Green Hydrogen Standard Committee meets to consider next steps

The Green Hydrogen Standard Committee will meet on Monday 18 March at 14:00 – 15:00 CET to discuss their 2024 work program.

Stakeholders wishing to join the Committee are invited to contact GH2 via:

A key challenge for our standards and certification work is that the vast majority of green hydrogen projects are yet to reach final investment decision (FID). We are using pre-qualification under the Green Hydrogen Standard to help early-stage projects attract funding and demonstrate to investors and other stakeholders that these projects are genuinely low carbon and designed sustainably.  

For the rest of 2024, we suggest the following priorities:

1. Develop and publish case studies of Green Hydrogen Sustainability Leadership.

Throughout 2024 we will be documenting how green hydrogen project developers are addressing sustainability challenges, e.g., on renewable electricity sourcing and grid impact assessment, water resource management, community consultation and hydrogen leakage. These issues are often neglected in hydrogen standards and certification, but are crucial for securing support from customers, investors, banks, regulators and host communities. In addition to presenting case studies to the Committee, we will publish the findings on the GH2 and GHS websites and promote best practice at upcoming events including New York Climate Week and COP 29.

2. Working toward Full Life Cycle emissions accounting, including embodied GHG emissions.

The GHS 2.0 states:

“GH2 is committed to the full life cycle analysis (LCA) of greenhouse gas emissions associated with green hydrogen production and [use], including embedded emissions. Our emissions thresholds for green hydrogen and green ammonia are currently based on a “well to gate” methodology in line with the International Partnership for Hydrogen and Fuel Cells in the Economy (IPHE 2023). The GHS also expects project operators to calculate and report on the emissions associated with the storage, conversion and delivery of hydrogen and its derivatives and encourages project operators to calculate and report on embodied emissions. … The expectation is that the boundaries of the emissions assessment framework will be widened to cover a full life cycle assessment, and that the emissions thresholds will be lowered in accordance with emerging best practice.”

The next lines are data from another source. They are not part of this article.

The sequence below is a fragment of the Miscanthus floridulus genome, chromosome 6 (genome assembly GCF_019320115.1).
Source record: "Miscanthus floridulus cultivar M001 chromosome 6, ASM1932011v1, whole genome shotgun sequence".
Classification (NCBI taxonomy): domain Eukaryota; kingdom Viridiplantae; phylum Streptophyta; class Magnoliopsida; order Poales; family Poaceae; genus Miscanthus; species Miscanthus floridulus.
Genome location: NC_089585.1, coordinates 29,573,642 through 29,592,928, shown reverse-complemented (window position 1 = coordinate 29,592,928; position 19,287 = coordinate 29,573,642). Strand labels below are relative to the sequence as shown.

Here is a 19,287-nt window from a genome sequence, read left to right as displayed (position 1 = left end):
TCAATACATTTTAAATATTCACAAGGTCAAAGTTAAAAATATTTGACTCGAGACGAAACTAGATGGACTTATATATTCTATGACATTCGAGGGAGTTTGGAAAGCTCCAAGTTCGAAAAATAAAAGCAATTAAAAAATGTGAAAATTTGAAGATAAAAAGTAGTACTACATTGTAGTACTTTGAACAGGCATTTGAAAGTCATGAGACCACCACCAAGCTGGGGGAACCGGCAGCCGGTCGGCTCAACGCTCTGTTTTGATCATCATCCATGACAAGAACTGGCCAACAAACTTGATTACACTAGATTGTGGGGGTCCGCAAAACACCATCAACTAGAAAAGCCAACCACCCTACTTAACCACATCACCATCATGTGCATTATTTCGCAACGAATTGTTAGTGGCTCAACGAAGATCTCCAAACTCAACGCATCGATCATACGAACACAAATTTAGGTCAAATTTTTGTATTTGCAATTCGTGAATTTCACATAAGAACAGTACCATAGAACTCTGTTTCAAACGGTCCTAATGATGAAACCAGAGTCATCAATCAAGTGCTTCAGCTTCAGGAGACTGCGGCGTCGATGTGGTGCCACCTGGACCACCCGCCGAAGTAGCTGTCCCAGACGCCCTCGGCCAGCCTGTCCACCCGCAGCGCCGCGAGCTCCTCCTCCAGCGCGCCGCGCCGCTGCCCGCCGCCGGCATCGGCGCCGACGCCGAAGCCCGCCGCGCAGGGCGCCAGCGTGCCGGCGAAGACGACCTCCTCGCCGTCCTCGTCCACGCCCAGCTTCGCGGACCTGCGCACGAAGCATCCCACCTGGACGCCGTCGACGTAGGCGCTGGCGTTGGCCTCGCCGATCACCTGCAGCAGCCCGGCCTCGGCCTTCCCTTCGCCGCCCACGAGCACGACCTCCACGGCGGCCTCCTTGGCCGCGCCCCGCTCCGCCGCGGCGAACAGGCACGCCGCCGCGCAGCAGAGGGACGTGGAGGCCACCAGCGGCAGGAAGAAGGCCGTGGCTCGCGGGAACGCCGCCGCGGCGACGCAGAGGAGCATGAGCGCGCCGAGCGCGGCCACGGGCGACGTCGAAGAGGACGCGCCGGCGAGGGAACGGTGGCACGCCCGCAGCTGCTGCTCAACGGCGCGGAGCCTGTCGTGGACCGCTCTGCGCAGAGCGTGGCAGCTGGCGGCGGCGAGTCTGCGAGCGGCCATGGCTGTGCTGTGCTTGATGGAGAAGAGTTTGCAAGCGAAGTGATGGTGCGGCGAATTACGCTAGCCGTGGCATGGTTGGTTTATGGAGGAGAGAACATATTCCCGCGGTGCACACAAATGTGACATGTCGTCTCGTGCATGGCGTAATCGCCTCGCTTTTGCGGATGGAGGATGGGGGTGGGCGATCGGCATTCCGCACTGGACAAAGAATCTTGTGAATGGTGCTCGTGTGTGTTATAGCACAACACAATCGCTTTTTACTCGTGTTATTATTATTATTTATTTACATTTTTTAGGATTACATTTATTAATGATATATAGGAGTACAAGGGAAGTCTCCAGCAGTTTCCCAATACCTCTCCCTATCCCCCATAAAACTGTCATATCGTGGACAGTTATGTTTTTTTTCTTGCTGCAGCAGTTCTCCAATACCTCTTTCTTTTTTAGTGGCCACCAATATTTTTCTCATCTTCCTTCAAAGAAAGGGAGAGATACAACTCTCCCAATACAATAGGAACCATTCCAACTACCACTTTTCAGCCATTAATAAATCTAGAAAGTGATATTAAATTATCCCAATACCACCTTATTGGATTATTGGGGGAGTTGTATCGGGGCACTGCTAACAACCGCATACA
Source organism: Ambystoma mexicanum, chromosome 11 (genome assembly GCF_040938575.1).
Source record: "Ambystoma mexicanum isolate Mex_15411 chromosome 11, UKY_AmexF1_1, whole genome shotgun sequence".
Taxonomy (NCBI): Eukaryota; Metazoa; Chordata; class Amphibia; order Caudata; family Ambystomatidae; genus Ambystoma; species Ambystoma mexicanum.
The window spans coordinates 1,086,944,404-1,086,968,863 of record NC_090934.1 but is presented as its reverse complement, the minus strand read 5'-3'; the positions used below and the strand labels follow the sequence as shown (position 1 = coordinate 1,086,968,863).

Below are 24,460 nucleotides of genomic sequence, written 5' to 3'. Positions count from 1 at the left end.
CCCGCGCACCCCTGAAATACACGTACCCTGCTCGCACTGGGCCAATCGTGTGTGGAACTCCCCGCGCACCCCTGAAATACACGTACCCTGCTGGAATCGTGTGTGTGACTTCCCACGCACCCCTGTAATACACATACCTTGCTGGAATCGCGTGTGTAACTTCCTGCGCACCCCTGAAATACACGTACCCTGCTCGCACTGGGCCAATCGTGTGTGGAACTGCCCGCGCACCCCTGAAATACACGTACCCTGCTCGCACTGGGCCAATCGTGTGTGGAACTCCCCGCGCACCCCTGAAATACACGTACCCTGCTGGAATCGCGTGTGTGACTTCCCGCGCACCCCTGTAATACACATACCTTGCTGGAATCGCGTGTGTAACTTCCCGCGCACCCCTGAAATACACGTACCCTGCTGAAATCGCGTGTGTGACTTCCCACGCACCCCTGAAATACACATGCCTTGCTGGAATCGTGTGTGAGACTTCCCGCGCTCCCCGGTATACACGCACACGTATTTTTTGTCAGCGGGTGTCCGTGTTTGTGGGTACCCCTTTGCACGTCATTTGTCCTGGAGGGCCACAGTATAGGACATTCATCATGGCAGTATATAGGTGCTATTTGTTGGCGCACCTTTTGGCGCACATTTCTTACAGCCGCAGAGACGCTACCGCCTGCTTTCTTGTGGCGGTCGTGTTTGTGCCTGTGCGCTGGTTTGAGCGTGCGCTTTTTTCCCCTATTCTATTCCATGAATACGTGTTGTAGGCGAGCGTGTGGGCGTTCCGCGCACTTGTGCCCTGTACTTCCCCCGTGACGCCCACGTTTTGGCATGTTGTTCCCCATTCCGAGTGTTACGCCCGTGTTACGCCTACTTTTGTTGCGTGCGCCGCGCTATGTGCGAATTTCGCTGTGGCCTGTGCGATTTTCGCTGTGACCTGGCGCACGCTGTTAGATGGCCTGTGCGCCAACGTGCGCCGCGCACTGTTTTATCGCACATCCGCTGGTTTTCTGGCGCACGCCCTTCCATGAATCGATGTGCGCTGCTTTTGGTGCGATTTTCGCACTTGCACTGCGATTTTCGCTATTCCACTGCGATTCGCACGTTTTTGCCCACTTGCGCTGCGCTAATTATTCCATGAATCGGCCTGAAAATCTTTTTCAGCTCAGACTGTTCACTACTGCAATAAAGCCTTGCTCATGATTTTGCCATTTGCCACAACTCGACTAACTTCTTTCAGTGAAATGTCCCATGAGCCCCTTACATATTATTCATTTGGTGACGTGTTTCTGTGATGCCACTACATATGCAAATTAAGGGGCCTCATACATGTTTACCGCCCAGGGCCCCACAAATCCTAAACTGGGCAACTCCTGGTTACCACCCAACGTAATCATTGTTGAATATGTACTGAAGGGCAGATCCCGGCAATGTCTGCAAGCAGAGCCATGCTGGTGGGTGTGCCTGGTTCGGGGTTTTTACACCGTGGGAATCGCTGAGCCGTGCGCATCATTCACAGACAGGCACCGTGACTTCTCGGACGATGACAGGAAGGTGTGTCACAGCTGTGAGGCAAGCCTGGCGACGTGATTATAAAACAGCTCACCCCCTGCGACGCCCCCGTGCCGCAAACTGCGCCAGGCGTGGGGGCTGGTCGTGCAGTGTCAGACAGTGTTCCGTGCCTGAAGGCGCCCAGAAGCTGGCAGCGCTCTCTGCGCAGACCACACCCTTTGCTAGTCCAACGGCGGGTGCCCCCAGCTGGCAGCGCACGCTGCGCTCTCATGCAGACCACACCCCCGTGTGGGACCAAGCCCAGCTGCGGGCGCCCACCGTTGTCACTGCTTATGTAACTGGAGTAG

This work will be challenging. There are different views on the methods that should be applied for calculating embodied GHG emissions, and a wide range of estimates for renewable electricity and hydrogen production infrastructure. We plan to draw on a number of existing studies. The G-res Tool developed through a multi-stakeholder research project led by the International Hydropower Association illustrates the kind of work that is needed, covering full life cycle emissions in an open-source format that gives investors, regulators and local communities greater confidence in the carbon footprint calculations for hydropower projects.

3. Hydrogen emissions.

We recently wrote a blog on how addressing hydrogen leakage will make green hydrogen an even better climate solution, and welcome the excellent work being done by organizations like EDF to raise awareness on these issues (see an excellent overview here). We suggest that the Working Group that formed in 2023 continues its work on best practice relating to: (1) evaluating the risks associated with hydrogen emissions, (2) develop plans to minimize emissions; and (3) establishing systems to measure and report on hydrogen emissions. We suggest that the group revisits whether to establish a maximum threshold for hydrogen emissions within the system boundary covered by the Standard.

4. Guidance on water resource management.

There is strong demand from project developers for more support and guidance relating to water resource management. IRENA recently published a report Water for hydrogen production which concludes that green hydrogen is the most water efficient hydrogen production pathway. We suggest that the Working Group continues its work on issues relating to desalination, groundwater extraction, cooling and wastewater treatment, especially in contexts where there are weakness in national regulation.

As we have done previously, we suggest that working groups are formed. In 2023, the Committee formed 6 working groups. Most of these have now completed their work (culminating in changes to the Standard), although we are open to convening further meetings if there is interest in revisiting any of these issues.